First Minister Alex Salmond is expected to announce the exact date of
Scotland's independence referendum on Thursday
Scottish News: News in Scotland - Monday
Scottish independence: blow to Union case as Osborne admits failure on UK debt target
The economic case for remaining within the UK has been dealt another blow as George Osborne admitted again that he will not be able to meet his previous forecasts on reducing public sector debt. His bleak message will further damage the case for the 'no' to Scottish independence campaign Better Together as the UK's future economic viability becomes a growing concern. Recently Britain lost its AAA status as ratings agencies and investors fear the risk profile of the UK economy and the pound have an uncertain future.
Scottish independence: SNP to reveal referendum date
First Minister Alex Salmond is expected to make public the date of Scotland's referendum on independence. The Scottish government will ask parliament officials if it can make a statement to MSPs on Thursday at which time the Autumn 2014 date is expected be revealed. The SNP administration has stated that making public the referendum date was the "next step in the process". Deputy First Minister Nicola Sturgeon said: "In Autumn of 2014, we will have the historic opportunity to ensure that decisions about Scotland are taken by the people who care most about Scotland - the people who live here”.
More Scottish news:
- ASK SCOTLAND
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- Scottish government criticised over ‘coherence’ of education reforms
- Scottish independence: economy will be a success after independence, says expert group
John Swinney criticises “disastrous” bedroom tax
Scotland's Finance Secretary John Swinney has called on UK Chancellor George Osborne to rethink "disastrous" benefits changes expected in next week's Budget. In Mr Swinney's letter to the chancellor, he said he was "particularly concerned" about the introduction of the under-occupancy penalty (Bedroom Tax), saying this would affect more than 100,000 in Scotland. The UK government argues that the changes will help cut the £23bn annual bill for housing benefit – but Mr Swinney stated that "this does not capture the wider social costs of the policy, nor the distress and disruption that it will cause”.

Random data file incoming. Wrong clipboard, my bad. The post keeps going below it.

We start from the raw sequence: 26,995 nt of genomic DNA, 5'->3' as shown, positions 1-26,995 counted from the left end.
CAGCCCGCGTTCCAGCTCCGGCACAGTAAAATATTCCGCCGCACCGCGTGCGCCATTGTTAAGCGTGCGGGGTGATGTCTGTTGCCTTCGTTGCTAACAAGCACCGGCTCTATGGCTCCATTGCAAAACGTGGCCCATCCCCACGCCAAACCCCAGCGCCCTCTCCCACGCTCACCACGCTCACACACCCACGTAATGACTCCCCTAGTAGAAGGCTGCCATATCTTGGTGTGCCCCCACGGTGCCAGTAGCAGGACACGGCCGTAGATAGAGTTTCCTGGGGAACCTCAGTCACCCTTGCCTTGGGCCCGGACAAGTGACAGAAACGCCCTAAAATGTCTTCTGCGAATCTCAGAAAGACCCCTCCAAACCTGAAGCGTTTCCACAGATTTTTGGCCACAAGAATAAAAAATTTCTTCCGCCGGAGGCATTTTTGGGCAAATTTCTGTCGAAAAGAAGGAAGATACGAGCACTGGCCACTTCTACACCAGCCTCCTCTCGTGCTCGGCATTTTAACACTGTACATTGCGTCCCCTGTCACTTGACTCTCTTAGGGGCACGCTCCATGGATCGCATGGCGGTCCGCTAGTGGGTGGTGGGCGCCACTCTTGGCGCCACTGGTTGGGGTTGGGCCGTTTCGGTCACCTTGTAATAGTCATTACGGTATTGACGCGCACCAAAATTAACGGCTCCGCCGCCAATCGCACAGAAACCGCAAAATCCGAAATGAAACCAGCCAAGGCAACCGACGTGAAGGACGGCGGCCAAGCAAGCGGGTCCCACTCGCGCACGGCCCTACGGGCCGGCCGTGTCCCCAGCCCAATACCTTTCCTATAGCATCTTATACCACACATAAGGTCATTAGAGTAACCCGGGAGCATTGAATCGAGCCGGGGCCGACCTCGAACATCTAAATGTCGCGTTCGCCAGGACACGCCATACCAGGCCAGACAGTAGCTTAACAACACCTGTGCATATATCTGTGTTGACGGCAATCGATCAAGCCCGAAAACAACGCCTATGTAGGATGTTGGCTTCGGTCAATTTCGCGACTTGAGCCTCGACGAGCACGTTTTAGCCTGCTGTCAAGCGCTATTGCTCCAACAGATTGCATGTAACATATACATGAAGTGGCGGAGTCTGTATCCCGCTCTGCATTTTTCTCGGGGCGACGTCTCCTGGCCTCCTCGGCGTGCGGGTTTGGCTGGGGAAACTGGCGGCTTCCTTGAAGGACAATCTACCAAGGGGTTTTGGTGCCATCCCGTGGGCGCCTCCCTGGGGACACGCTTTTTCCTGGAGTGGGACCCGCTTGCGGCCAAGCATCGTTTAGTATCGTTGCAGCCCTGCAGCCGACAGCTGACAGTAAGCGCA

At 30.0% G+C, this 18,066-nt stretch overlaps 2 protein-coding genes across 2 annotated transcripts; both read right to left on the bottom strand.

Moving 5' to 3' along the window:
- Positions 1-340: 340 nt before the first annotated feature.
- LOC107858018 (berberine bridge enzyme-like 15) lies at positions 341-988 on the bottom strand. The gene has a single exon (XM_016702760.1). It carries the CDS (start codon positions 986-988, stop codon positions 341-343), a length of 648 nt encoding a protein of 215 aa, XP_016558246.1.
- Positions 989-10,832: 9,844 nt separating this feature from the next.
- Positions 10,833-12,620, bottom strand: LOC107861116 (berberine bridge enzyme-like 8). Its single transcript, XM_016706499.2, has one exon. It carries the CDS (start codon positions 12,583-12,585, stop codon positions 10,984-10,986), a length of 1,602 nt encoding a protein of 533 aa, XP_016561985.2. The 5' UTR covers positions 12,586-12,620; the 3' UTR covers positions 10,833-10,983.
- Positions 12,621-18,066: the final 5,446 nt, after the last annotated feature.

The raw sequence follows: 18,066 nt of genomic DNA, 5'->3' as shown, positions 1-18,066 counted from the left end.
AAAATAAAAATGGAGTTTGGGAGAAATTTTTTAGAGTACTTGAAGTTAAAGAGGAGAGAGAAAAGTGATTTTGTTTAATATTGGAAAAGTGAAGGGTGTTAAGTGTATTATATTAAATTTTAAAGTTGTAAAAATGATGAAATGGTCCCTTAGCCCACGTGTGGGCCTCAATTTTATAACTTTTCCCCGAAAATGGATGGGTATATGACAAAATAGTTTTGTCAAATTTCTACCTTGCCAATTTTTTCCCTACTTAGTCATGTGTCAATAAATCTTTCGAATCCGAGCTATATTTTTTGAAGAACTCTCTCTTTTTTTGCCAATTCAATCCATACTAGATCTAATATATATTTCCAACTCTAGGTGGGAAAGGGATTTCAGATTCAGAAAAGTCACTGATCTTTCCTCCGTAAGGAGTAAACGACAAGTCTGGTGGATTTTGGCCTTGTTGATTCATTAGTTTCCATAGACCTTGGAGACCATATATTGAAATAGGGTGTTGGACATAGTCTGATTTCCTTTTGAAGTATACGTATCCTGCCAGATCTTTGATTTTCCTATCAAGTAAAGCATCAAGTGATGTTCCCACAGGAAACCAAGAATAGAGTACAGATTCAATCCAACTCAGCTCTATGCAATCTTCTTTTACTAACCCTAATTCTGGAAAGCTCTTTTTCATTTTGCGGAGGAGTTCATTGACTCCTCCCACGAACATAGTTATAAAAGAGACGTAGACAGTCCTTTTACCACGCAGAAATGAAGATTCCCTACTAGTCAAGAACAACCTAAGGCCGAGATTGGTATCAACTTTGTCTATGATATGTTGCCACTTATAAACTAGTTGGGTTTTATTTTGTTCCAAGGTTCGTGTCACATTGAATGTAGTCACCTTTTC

Debate requested for Scottish type Leveson deal
Following the deal reached by ministers late last night – Holyrood opposition parties have requested that Alex Salmond explains his "intentions" for the Scottish press after proposed regulations published last week were dubbed the "most draconian" of the Western world by critics. Scottish Labour leader Johann Lamont wrote to Mr Salmond, after publication of the McCluskey report, to demand a full debate on the issue as soon as possible. Responding to Labour's demands, a spokesman for the first minister said: "the Scottish Government will take time to consider all of the suggestions in the McCluskey report and discuss their proposals with the representatives of all of the other political parties, including Johann Lamont, and with other stakeholders”.